Alpha Natural deal meets resistance
- August 1, 2008
Despite an objection from its largest shareholder, Cleveland-Cliffs Inc. wants to continue with its proposed $8.27 billion acquisition of Abingdon-based coal producer Alpha Natural Resources. New York hedge fund Harbinger Capital Partners, which owns 18 percent of the stock in the Cleveland international mining company, said in a filing with the Securities and Exchange Commission that the deal is not in the best interests of shareholders.
However, Cleveland Cliffs — the largest producer of iron ore pellets in North America — defends it as a way to boost the company’s profile as a global supplier. The coal industry has seen prices reach record highs because of a surge in demand and tight world supply. For the first quarter of 2008, Alpha Natural Resources’ net income tripled to $25.5 million.
The combined company will be called Cliffs Natural Resources, with its coal business based in Abingdon and iron operations based in Cleveland. Joseph A. Carrabba, the chairman, president and CEO of Cleveland-Cliffs, will become CEO of the combined company. Michael Quillen, chairman and CEO of Alpha Natural, will become the company’s nonexecutive vice chairman.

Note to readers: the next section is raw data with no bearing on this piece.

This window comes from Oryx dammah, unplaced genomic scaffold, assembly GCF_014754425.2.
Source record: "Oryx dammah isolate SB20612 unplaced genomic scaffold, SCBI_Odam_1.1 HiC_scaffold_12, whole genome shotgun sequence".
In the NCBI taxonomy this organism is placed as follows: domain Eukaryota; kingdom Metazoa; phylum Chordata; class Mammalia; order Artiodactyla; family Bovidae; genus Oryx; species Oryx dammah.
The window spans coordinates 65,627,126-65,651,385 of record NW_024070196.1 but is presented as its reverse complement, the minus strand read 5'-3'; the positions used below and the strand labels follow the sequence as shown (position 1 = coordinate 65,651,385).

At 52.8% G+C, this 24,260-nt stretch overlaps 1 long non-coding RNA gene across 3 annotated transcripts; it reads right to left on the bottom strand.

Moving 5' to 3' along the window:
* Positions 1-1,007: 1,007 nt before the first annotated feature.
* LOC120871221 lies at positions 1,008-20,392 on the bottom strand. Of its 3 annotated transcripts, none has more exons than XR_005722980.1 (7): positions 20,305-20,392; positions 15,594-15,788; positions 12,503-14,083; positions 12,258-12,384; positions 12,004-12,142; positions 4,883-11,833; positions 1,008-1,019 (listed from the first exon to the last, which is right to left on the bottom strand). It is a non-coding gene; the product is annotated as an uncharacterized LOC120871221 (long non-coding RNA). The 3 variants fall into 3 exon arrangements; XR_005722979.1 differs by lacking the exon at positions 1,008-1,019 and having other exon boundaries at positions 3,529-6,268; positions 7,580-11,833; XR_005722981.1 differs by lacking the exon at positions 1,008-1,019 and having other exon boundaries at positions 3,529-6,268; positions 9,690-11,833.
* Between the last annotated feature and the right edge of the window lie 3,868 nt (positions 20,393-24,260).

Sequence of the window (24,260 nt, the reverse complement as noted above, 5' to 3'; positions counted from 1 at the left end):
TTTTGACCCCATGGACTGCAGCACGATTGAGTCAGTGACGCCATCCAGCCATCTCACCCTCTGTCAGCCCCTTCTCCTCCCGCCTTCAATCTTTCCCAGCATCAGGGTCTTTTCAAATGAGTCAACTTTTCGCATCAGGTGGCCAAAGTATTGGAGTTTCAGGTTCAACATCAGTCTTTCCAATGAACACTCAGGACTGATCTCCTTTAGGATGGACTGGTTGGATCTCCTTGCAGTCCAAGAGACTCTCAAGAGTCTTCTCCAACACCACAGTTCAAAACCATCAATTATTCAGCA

If approved by shareholders and regulators, the merger plan would give investors 0.95 shares of Cleveland-Cliffs stock and $22.23 in cash for each Alpha Natural Resources share. That would be a 35 percent premium on the stock based on the closing price before the merger was announced on July 16. Alpha shareholders will own 40 percent of the merged company, with Cleveland-Cliffs investors owning the rest.
“I think this is a great deal for Alpha shareholders,” says Pearce Hammond, an energy analyst for Simmons & Co. International in Houston. “They’ll still have 40 percent of the company under the deal, which gives them great leverage.”
The new company would become one of the largest mining companies in the U.S., with nine iron-ore facilities and more than 60 mines in North America, South America and Australia.
Hammond points out that the deal could make the merged company an attractive target for a steel manufacturer. “Steel producers are looking for security of supply, and their two key needs are iron ore and metallurgical coal.”